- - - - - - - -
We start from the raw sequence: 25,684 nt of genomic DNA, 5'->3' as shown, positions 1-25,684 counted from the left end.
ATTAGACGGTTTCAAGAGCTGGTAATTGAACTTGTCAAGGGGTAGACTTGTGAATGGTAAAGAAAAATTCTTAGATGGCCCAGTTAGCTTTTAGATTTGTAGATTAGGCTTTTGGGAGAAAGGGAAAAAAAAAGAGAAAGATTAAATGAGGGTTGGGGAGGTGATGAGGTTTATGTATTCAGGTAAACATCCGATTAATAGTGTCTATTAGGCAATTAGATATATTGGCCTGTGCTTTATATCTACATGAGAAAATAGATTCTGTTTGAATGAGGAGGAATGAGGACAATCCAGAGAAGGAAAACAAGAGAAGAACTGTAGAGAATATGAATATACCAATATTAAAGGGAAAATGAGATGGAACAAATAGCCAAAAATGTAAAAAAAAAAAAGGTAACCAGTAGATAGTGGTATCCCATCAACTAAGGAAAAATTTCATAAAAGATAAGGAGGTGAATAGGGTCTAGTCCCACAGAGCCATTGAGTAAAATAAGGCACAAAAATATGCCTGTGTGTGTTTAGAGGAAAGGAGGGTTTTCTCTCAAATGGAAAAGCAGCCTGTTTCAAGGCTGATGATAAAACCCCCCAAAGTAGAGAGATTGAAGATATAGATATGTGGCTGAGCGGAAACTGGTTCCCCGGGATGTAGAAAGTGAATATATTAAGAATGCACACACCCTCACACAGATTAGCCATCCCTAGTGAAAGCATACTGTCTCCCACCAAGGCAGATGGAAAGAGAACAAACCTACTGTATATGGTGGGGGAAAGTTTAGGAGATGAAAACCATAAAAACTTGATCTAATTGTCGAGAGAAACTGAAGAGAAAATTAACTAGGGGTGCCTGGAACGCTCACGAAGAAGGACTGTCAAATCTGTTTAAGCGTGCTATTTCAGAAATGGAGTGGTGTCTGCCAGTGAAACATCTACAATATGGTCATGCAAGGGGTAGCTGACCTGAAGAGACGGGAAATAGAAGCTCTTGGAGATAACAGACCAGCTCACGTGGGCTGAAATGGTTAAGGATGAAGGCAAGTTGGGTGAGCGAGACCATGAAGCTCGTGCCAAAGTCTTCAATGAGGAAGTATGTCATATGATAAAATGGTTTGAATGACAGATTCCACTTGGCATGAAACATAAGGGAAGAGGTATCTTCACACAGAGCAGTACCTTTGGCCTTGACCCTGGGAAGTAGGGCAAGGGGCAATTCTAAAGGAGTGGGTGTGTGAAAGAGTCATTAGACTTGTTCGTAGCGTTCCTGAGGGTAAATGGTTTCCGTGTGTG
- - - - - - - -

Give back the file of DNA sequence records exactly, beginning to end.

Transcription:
We start from the raw sequence: 25,684 nt of genomic DNA, 5'->3' as shown, positions 1-25,684 counted from the left end.
ATTAGACGGTTTCAAGAGCTGGTAATTGAACTTGTCAAGGGGTAGACTTGTGAATGGTAAAGAAAAATTCTTAGATGGCCCAGTTAGCTTTTAGATTTGTAGATTAGGCTTTTGGGAGAAAGGGAAAAAAAAAGAGAAAGATTAAATGAGGGTTGGGGAGGTGATGAGGTTTATGTATTCAGGTAAACATCCGATTAATAGTGTCTATTAGGCAATTAGATATATTGGCCTGTGCTTTATATCTACATGAGAAAATAGATTCTGTTTGAATGAGGAGGAATGAGGACAATCCAGAGAAGGAAAACAAGAGAAGAACTGTAGAGAATATGAATATACCAATATTAAAGGGAAAATGAGATGGAACAAATAGCCAAAAATGTAAAAAAAAAAAAGGTAACCAGTAGATAGTGGTATCCCATCAACTAAGGAAAAATTTCATAAAAGATAAGGAGGTGAATAGGGTCTAGTCCCACAGAGCCATTGAGTAAAATAAGGCACAAAAATATGCCTGTGTGTGTTTAGAGGAAAGGAGGGTTTTCTCTCAAATGGAAAAGCAGCCTGTTTCAAGGCTGATGATAAAACCCCCCAAAGTAGAGAGATTGAAGATATAGATATGTGGCTGAGCGGAAACTGGTTCCCCGGGATGTAGAAAGTGAATATATTAAGAATGCACACACCCTCACACAGATTAGCCATCCCTAGTGAAAGCATACTGTCTCCCACCAAGGCAGATGGAAAGAGAACAAACCTACTGTATATGGTGGGGGAAAGTTTAGGAGATGAAAACCATAAAAACTTGATCTAATTGTCGAGAGAAACTGAAGAGAAAATTAACTAGGGGTGCCTGGAACGCTCACGAAGAAGGACTGTCAAATCTGTTTAAGCGTGCTATTTCAGAAATGGAGTGGTGTCTGCCAGTGAAACATCTACAATATGGTCATGCAAGGGGTAGCTGACCTGAAGAGACGGGAAATAGAAGCTCTTGGAGATAACAGACCAGCTCACGTGGGCTGAAATGGTTAAGGATGAAGGCAAGTTGGGTGAGCGAGACCATGAAGCTCGTGCCAAAGTCTTCAATGAGGAAGTATGTCATATGATAAAATGGTTTGAATGACAGATTCCACTTGGCATGAAACATAAGGGAAGAGGTATCTTCACACAGAGCAGTACCTTTGGCCTTGACCCTGGGAAGTAGGGCAAGGGGCAATTCTAAAGGAGTGGGTGTGTGAAAGAGTCATTAGACTTGTTCGTAGCGTTCCTGAGGGTAAATGGTTTCCGTGTGTG